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We hope this agreement can be executed as soon as possible, as we are anxious to proceed with the negotiations for the A-E contract. Sincerely yours,

P. A. STROBEL,

Commissioner of Publio Buildings. Mr. MALETZ. Now, Mr. Strobel, is it or is it not true that the reason for the selection of De Young, Moscowitz & Rosenberg was because of Mr. Blumenthal?

Mr. STROBEL. I can't answer as to that.
Mr. MALETZ. Did you feel-

Mr. STROBEL. I would say as you know he had represented them in his talks with Mr. Mansure. Mr. Mansure had asked me if they were qualified and I told him that they were fully and highly qualified.

Mr. FINE. I just don't quite understand. Suppose it were true. I am just trying to clarify something in my mind on the facts. Suppose it were true that Mr. Blumenthal did recommend De Young & Moscowitz and it was only because he recommended De Young & Moscowitz that the firm was selected, what has that to do with this particular case of conflict of interest between Mr. Strobel and the firm of Strobel & Salzman?

The CHAIRMAN. It shows a direct relationship between Mr. Blumenthal and the witness who is on the stand now and if you don't feel that it is that way, you can draw any inference you wish.

Mr. FINE. I am not questioning the propriety of asking the questions. I wanted to know for my own sake what conclusions the counsel can draw from the record.

The CHAIRMAN. Draw your own conclusions. Mr. FINE. Did you ever get any money from Mr. Blumenthal? Mr. STROBEL. Never. Mr. FINE. Did you ever gain anything directly or indirectly from Mr. Blumenthal at any time?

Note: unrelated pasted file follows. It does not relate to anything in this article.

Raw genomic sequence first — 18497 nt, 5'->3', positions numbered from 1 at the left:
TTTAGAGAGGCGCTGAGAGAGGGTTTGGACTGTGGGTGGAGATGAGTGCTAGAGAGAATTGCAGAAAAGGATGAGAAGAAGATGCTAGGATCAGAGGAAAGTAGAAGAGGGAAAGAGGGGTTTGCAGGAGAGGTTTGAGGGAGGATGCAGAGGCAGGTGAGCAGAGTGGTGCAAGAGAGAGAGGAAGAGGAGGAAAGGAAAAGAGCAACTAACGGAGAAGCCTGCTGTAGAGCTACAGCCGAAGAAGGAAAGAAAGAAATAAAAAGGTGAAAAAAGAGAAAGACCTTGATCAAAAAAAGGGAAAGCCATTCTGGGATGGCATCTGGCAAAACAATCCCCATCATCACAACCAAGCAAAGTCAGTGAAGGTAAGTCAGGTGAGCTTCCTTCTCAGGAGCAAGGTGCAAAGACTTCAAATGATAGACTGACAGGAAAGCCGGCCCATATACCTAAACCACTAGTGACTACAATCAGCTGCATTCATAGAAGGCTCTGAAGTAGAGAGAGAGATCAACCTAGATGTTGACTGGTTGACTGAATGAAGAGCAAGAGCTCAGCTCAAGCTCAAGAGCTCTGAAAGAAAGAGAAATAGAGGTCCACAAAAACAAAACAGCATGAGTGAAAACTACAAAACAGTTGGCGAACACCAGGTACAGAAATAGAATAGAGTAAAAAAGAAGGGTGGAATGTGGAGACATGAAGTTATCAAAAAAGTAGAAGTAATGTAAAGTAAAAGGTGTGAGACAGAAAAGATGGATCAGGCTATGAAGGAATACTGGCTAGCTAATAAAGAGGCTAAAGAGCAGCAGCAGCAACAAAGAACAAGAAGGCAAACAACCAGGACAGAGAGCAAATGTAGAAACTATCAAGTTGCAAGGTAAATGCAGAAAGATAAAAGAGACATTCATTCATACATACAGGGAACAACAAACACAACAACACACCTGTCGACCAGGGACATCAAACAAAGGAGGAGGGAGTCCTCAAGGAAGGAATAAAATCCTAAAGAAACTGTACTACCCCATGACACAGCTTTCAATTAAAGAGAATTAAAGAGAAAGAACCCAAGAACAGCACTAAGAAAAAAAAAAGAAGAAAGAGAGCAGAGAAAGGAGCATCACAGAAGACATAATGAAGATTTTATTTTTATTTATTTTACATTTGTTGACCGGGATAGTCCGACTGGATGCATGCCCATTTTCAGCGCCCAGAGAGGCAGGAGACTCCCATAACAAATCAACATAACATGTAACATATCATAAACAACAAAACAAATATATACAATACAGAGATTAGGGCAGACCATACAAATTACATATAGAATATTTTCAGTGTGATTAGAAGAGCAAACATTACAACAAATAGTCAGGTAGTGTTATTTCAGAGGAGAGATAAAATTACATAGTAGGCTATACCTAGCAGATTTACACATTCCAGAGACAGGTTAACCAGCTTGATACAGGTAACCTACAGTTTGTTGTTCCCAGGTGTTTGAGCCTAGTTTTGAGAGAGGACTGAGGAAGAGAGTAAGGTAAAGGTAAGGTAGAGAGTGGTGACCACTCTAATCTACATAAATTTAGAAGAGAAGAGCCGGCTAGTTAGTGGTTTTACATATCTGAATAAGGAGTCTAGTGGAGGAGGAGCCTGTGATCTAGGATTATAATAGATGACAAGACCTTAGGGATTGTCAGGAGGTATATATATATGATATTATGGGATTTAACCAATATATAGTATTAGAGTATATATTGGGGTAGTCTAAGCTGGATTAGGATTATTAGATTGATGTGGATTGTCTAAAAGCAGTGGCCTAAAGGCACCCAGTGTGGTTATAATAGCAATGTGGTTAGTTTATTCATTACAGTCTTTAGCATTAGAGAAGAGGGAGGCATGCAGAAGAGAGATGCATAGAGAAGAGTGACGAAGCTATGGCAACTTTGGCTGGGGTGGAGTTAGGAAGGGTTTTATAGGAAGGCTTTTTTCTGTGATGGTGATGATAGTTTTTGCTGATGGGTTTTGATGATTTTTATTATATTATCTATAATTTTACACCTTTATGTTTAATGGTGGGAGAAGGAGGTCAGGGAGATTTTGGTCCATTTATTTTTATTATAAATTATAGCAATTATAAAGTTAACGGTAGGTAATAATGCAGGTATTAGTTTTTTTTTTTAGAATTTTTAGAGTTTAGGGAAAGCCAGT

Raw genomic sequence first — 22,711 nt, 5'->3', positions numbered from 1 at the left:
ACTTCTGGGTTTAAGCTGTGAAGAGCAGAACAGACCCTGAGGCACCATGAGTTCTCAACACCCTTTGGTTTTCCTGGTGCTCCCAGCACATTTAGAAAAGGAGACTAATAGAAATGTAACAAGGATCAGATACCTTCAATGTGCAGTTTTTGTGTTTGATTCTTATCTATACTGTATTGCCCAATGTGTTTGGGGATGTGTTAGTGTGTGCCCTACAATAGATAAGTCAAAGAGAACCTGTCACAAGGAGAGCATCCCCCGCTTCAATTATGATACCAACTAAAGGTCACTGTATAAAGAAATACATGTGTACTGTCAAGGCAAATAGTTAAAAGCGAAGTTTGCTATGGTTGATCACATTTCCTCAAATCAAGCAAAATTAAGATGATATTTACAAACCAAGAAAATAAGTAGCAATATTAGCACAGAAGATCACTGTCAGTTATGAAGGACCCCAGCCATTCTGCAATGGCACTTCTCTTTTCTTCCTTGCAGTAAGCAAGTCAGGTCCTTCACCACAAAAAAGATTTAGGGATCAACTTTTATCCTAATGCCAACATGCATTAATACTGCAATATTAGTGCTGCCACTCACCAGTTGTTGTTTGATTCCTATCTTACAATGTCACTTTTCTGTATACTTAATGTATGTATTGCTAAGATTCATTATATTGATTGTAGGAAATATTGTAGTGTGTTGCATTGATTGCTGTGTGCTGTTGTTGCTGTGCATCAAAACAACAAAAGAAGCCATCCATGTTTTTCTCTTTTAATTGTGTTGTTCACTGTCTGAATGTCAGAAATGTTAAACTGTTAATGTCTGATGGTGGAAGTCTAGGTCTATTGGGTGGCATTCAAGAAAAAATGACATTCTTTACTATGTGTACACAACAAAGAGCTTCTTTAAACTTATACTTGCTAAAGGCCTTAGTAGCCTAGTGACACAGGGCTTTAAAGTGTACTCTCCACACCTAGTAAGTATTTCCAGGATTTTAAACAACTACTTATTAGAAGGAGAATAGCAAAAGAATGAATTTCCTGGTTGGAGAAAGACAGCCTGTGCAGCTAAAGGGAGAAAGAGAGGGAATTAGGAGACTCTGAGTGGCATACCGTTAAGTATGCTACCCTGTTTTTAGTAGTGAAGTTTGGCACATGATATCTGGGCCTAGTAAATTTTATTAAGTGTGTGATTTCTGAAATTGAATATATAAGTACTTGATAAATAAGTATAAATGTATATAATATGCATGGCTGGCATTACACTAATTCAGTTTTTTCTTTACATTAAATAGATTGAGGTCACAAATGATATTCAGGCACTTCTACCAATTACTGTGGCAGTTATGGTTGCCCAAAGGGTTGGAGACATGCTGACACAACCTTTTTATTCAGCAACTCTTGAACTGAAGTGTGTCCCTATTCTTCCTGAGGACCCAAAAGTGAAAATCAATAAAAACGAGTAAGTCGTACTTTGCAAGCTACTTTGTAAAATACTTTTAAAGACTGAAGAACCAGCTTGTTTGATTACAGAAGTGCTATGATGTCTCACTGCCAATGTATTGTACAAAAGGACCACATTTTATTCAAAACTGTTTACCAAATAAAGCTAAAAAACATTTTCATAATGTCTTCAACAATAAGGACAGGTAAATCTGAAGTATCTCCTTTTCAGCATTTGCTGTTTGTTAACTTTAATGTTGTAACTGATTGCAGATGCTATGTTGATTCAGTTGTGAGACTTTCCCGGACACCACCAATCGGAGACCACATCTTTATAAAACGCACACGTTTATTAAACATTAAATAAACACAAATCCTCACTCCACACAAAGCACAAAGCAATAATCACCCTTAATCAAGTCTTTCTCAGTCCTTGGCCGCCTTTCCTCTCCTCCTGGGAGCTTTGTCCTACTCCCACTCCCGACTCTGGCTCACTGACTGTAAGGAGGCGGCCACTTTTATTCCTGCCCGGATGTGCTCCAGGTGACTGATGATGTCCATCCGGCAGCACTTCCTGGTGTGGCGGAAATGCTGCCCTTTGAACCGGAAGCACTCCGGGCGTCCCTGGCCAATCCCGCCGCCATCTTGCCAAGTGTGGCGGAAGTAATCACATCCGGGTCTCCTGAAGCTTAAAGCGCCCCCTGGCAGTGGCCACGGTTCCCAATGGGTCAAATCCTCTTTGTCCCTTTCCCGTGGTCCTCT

The CHAIRMAN. Nobody is charging that. Mr. Blumenthal and De Young & Moscowitz are good friends and De Young & Moscowitz received some business from this witness. Let the chips fall where they may. You forgot there was a contract given by De Young & Moscowitz to Strobel & Salzman.

Mr. FINE. And canceled.
The CHAIRMAN. The contract was given Strobel.
Mr. STROBEL. I would like to mention-

The CHAIRMAN. You don't have to comment on the colloquy among the members, unless there is a question.

Mr. KEATING. I have a question.
What is the comment on the colloquy among the members !

Mr. STROBEL. As far as the selection of the firm of De Young & Moscowitz, as far as I am concerned Mr. Blumenthal does not enter into it.

The CHAIRMAN. You have a lot of advocates on this committee. They ought to be on your side of the table and act as your counsel.

Mr. KEATING. We like to see a fair hearing. I am the only one cut off.

The CHAIRMAN. This hearing has been conducted in a fair objective manner.

Mr. FINE. No question about that.

The CHAIRMAN. Nobody can complain about that. Mr. Maletz has a question. Ask it, Mr. Maletz.

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• Mr. MALETZ. I want to ask you this. I believe I have asked you

the question previously:

In July 1955 when Public Buildings Service recommended De Young & Moscowitz to the CIA, is it not true that the contract between Strobel & Salzman and De Young & Moscowitz was still in effect?

Mr. STROBEL. I don't think so according to the dates there.